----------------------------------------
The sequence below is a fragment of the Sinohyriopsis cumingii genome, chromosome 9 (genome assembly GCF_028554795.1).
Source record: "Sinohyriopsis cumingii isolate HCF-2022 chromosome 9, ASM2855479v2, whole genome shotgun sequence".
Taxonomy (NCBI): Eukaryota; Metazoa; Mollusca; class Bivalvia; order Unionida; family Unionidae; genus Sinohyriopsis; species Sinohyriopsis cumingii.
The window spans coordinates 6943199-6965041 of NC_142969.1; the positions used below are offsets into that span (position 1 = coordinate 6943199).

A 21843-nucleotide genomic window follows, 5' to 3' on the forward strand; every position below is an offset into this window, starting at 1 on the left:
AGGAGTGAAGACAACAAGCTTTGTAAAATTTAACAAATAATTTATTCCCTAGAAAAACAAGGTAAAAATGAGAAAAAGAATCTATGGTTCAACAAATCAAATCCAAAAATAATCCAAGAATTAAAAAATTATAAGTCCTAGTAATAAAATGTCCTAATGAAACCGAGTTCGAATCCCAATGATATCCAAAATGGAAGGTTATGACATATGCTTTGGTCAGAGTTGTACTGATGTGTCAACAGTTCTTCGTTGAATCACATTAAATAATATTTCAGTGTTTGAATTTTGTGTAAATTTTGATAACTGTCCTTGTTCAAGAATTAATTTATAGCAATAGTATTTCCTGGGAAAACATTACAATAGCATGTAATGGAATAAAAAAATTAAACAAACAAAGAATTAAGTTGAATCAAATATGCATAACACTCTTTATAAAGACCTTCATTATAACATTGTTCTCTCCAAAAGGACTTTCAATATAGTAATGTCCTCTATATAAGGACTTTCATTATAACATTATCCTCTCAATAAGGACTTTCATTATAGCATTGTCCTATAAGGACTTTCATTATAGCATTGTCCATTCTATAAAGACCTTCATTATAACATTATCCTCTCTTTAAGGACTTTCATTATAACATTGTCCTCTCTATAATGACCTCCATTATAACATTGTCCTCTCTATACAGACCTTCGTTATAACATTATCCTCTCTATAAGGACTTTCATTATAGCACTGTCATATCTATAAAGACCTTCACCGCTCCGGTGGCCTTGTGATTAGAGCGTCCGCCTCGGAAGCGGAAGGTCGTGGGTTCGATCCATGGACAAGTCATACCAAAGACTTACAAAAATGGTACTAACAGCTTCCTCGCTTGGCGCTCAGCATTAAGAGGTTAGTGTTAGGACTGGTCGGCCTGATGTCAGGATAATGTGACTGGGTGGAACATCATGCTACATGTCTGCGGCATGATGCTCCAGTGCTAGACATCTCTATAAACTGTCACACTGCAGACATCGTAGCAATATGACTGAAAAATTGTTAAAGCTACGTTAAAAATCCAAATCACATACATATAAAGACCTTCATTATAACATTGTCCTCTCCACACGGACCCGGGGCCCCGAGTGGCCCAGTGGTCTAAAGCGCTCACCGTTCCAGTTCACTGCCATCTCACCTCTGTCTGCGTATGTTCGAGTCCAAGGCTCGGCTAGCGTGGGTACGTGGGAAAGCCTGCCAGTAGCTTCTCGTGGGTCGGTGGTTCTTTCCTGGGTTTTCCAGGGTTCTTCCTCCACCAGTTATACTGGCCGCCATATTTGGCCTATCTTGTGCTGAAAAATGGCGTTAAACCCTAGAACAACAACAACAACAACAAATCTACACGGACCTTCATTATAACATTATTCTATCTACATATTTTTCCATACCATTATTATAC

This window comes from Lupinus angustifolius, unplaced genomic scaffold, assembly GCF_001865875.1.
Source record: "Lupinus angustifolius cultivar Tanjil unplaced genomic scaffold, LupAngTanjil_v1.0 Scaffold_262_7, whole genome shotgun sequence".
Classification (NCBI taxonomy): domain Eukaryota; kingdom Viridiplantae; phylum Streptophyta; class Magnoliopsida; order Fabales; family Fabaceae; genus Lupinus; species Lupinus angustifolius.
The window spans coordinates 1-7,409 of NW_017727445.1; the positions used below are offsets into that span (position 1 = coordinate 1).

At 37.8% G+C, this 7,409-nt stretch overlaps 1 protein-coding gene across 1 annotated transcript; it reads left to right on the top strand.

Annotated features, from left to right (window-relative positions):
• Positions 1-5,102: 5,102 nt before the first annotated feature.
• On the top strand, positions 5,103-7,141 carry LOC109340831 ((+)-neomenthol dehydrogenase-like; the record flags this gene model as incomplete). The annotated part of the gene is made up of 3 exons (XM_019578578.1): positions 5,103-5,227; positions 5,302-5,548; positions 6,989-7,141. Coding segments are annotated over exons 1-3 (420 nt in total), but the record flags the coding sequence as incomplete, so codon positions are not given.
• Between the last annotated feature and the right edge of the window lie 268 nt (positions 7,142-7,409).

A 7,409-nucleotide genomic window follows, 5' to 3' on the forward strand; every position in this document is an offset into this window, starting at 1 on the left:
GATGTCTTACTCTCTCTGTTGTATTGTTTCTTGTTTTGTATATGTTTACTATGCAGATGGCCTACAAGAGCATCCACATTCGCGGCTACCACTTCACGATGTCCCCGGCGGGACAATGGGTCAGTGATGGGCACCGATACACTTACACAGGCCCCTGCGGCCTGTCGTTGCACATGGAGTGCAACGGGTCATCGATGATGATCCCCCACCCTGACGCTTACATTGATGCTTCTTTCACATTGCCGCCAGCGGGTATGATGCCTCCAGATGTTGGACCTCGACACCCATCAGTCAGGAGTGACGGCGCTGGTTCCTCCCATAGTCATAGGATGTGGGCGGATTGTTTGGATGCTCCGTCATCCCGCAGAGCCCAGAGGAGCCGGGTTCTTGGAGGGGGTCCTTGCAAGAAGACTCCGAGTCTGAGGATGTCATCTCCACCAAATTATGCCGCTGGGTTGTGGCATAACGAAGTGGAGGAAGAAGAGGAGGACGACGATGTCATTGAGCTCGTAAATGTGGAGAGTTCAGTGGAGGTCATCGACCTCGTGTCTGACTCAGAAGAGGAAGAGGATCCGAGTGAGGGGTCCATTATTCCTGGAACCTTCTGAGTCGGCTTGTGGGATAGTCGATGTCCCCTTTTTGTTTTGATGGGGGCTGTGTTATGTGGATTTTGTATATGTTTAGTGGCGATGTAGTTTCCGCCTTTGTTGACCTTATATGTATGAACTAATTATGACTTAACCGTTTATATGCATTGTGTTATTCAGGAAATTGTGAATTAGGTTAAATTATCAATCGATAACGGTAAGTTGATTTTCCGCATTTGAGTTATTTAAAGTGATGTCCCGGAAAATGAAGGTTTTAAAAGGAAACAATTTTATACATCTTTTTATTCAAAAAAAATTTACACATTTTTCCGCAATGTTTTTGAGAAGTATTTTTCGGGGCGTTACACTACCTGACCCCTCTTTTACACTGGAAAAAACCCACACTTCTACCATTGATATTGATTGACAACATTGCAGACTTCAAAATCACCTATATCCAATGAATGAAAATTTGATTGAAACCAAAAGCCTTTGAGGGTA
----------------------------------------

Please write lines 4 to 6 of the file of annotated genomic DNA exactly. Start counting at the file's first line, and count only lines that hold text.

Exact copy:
The window spans coordinates 6943199-6965041 of NC_142969.1; the positions used below are offsets into that span (position 1 = coordinate 6943199).

A 21843-nucleotide genomic window follows, 5' to 3' on the forward strand; every position below is an offset into this window, starting at 1 on the left:
AGGAGTGAAGACAACAAGCTTTGTAAAATTTAACAAATAATTTATTCCCTAGAAAAACAAGGTAAAAATGAGAAAAAGAATCTATGGTTCAACAAATCAAATCCAAAAATAATCCAAGAATTAAAAAATTATAAGTCCTAGTAATAAAATGTCCTAATGAAACCGAGTTCGAATCCCAATGATATCCAAAATGGAAGGTTATGACATATGCTTTGGTCAGAGTTGTACTGATGTGTCAACAGTTCTTCGTTGAATCACATTAAATAATATTTCAGTGTTTGAATTTTGTGTAAATTTTGATAACTGTCCTTGTTCAAGAATTAATTTATAGCAATAGTATTTCCTGGGAAAACATTACAATAGCATGTAATGGAATAAAAAAATTAAACAAACAAAGAATTAAGTTGAATCAAATATGCATAACACTCTTTATAAAGACCTTCATTATAACATTGTTCTCTCCAAAAGGACTTTCAATATAGTAATGTCCTCTATATAAGGACTTTCATTATAACATTATCCTCTCAATAAGGACTTTCATTATAGCATTGTCCTATAAGGACTTTCATTATAGCATTGTCCATTCTATAAAGACCTTCATTATAACATTATCCTCTCTTTAAGGACTTTCATTATAACATTGTCCTCTCTATAATGACCTCCATTATAACATTGTCCTCTCTATACAGACCTTCGTTATAACATTATCCTCTCTATAAGGACTTTCATTATAGCACTGTCATATCTATAAAGACCTTCACCGCTCCGGTGGCCTTGTGATTAGAGCGTCCGCCTCGGAAGCGGAAGGTCGTGGGTTCGATCCATGGACAAGTCATACCAAAGACTTACAAAAATGGTACTAACAGCTTCCTCGCTTGGCGCTCAGCATTAAGAGGTTAGTGTTAGGACTGGTCGGCCTGATGTCAGGATAATGTGACTGGGTGGAACATCATGCTACATGTCTGCGGCATGATGCTCCAGTGCTAGACATCTCTATAAACTGTCACACTGCAGACATCGTAGCAATATGACTGAAAAATTGTTAAAGCTACGTTAAAAATCCAAATCACATACATATAAAGACCTTCATTATAACATTGTCCTCTCCACACGGACCCGGGGCCCCGAGTGGCCCAGTGGTCTAAAGCGCTCACCGTTCCAGTTCACTGCCATCTCACCTCTGTCTGCGTATGTTCGAGTCCAAGGCTCGGCTAGCGTGGGTACGTGGGAAAGCCTGCCAGTAGCTTCTCGTGGGTCGGTGGTTCTTTCCTGGGTTTTCCAGGGTTCTTCCTCCACCAGTTATACTGGCCGCCATATTTGGCCTATCTTGTGCTGAAAAATGGCGTTAAACCCTAGAACAACAACAACAACAACAAATCTACACGGACCTTCATTATAACATTATTCTATCTACATATTTTTCCATACCATTATTATAC